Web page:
Privacy and security extend beyond HIPAA. Here’s what healthcare leaders must know about training staff for ransomware, phishing, and more.
Photo has been resized. (U.S. Navy photo by Mass Communication Specialist 2nd Class Taylor L. Jackson/Released)
Each week brings news of another healthcare data breach, cyberattack, or analysis bemoaning the space’s stark cybersecurity vulnerabilities. Hackers are battering hospitals, just as they are community clinics and supernova-size electronic health records (EHR) companies. Broadly, healthcare is waking up to threats that sneak in through its gaping cybersecurity holes, and the industry is learning that it’s at more risk than any other sector, period.
Healthcare organizations are also putting more muscle and brainpower into their cyberdefenses. Tackling the issue head-on is the only way to save patients’ valuable protected health information (PHI) from hackers—and is thus the only way that hospitals have a fighting shot at complying with the Health Insurance Portability and Accountability Act (HIPAA). And the problem might be one with a simple solution: training and best practices.
It turns out that most healthcare employees aren’t properly prepared to handle basic cybersecurity threats, according to a new report from the privacy and security awareness firm MediaPro.
In total, 78% of healthcare employees lacked some degree of knowledge that could help them ward off attempts to breach privacy and security, an 8% rise over the past year, according to the report, which polled more than 1000 medical workers, along with folks in other industries. Healthcare staffers performed worse at spotting signs of malware than professionals in other sectors, with 24% of medical employees overlooking the hazard, researchers found.
“By and large, I was a little surprised to see that healthcare, being the prime target for ransomware and phishing attacks these days, did more poorly than the rest of its counterparts,” said Colleen Huber, M.Ed, product manager of content design and development for MediaPro. “That was cause for concern.”
In total, 37% of healthcare employees were deemed risks, 41% novices, and 22% “heroes,” the 3 classifications established by MediaPro. The breakdown means that most of healthcare has, at best, a “good understanding of the basics,” and many employees “put their organizations at serious risk for a privacy or security incident,” according to the researchers.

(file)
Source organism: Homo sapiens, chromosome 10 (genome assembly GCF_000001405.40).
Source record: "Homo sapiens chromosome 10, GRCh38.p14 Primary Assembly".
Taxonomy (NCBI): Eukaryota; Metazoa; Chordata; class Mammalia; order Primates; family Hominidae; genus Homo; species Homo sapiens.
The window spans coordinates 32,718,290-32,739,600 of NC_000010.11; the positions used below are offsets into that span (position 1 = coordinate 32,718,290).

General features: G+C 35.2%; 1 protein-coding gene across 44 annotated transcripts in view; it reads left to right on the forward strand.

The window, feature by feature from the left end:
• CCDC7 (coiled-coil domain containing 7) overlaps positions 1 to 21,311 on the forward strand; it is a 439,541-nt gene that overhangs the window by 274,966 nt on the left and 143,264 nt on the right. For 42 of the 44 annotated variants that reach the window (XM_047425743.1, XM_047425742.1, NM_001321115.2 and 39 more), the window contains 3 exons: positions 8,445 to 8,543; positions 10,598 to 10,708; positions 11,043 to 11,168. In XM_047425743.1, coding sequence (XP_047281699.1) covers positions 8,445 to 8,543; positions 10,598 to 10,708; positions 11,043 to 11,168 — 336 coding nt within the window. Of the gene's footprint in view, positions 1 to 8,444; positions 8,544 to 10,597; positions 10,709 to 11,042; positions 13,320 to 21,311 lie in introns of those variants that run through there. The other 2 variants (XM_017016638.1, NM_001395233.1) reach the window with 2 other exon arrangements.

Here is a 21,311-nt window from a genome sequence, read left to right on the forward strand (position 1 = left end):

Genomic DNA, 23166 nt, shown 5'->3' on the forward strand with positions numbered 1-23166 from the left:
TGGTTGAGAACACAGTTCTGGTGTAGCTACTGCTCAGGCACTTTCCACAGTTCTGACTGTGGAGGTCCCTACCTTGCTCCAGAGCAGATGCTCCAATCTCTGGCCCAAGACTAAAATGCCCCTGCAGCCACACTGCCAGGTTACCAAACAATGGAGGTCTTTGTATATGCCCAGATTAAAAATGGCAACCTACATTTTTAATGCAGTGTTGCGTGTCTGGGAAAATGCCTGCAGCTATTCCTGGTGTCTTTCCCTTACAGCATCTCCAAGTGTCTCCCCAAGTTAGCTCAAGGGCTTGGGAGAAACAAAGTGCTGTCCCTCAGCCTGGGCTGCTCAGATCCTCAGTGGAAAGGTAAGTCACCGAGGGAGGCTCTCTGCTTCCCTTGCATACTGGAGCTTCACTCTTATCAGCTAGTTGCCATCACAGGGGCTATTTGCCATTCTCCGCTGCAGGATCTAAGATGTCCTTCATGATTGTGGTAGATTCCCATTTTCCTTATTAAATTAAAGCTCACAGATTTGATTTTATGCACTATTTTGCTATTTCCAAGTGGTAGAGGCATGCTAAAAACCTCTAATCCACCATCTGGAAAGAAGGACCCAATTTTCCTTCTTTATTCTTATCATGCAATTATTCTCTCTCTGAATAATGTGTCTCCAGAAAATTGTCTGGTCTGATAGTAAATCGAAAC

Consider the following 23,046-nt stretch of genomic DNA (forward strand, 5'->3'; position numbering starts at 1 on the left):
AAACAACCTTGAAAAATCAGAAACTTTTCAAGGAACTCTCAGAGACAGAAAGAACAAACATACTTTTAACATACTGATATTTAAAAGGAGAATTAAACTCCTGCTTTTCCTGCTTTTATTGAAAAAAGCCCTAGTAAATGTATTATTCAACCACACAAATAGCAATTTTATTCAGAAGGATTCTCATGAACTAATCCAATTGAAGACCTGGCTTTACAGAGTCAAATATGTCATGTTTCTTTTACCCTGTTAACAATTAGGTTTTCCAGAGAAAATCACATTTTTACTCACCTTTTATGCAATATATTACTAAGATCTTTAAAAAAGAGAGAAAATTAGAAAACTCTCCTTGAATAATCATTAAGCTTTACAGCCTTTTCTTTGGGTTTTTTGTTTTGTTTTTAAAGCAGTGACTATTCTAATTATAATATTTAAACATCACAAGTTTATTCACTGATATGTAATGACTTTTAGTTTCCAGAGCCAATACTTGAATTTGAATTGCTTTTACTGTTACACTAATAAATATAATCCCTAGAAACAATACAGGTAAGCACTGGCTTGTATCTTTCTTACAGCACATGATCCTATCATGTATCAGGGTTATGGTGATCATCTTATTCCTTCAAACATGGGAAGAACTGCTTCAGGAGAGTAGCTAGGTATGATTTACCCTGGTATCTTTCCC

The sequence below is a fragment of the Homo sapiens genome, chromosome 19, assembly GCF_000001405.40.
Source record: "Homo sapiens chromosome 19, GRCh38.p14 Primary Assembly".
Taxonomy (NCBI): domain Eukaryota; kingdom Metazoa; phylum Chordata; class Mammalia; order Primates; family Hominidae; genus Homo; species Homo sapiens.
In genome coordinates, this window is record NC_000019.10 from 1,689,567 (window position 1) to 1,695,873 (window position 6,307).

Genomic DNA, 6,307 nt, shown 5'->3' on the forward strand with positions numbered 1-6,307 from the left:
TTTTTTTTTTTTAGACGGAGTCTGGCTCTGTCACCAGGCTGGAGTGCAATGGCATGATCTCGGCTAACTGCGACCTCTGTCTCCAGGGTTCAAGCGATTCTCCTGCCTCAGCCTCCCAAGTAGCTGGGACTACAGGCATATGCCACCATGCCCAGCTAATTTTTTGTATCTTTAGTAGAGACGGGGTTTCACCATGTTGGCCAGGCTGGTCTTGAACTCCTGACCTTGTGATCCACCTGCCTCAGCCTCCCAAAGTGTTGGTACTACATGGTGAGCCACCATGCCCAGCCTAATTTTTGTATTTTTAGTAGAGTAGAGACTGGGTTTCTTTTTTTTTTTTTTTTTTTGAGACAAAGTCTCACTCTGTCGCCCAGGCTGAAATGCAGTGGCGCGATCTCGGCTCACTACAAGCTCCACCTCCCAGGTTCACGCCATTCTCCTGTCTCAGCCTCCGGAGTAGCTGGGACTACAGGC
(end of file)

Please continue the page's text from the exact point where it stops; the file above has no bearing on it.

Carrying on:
What’s more, healthcare professionals lagged behind the general population in dealing with incident reporting, identifying personal information, physical security, identifying phishing attempts, identifying malware warning signs, cloud computing, and even working remotely or using social media.
Why? “The healthcare industry in general just has this fatigue,” Huber said. “They have so much to juggle in terms of complying with HIPAA and other laws and regulations, that security and privacy might not be top of mind when they think about their day-to-day.”
Fortunately, healthcare executives and individual employees can do something about this bad news.
First, as exemplified by the industry’s response to phishing expeditions, healthcare stays quiet when something troubling is afoot. Roughly a quarter of respondents noticed suspicious activity but failed to report it, a trend that jeopardizes their organizations. Administrators should make clear how their staff can register such incidents—and that they won’t get in trouble for doing so, provided there was no data breach, Huber said.
Seeing something, she added, is only part of the solution. Staffers must also say something.
But healthcare organizations must indeed strive to create an “awareness culture,” Huber noted. A comprehensive approach to this could result in a system that fosters understanding of HIPAA, institutional policies, and evidence-based best practices. Further, everyday reinforcement tactics—like posters, verbal or written praise, and the reeducation of employees caught not adhering to guidelines—could help make privacy and security an everyday thought in the building, Huber said.
It’s also critical that healthcare decision makers create an environment that’s driven by the details. “The privacy and security decisions that we make sometimes exist in that gray area between good and best decisions,” Huber said. “Common sense and paying attention to the details help.” For instance, it might not be terrible for an employee to allow a person with a badge to enter the building if they shepherd the visitor to security, but it would be best for the employee to deny entry.
Details are also key when it comes to combating phishing and ransomware. Make sure employees check hyperlinks before they click and do not assume that an unknown sender is legitimate simply because they mentioned the employee’s name, Huber said. For ransomware, everyone should keep an eye out for files that are moving around on their own. They must know how their computers typically act and monitor their speed and firewall, she said.
Luckily, high-tech innovations similar to those transforming medicine are also improving cybersecurity training, Huber said.
Training via smartphones and other mobile devices is a good first step for healthcare executives to consider, she said. This style keeps employees more engaged and eager to pay attention.
Artificial intelligence (AI) will also soon enter the picture. Algorithms will enable healthcare organizations to identify who needs what kind of training, and how and in what way, Huber said. This will strengthen the role of responsibility-based cybersecurity education, a practice in which individuals receive training tailored for them and their job demands.
Still, the best weapon a healthcare organization—and its leaders and employees—can have is already available to most.
“It’s common sense that is applied consistently and rigorously,” Huber said.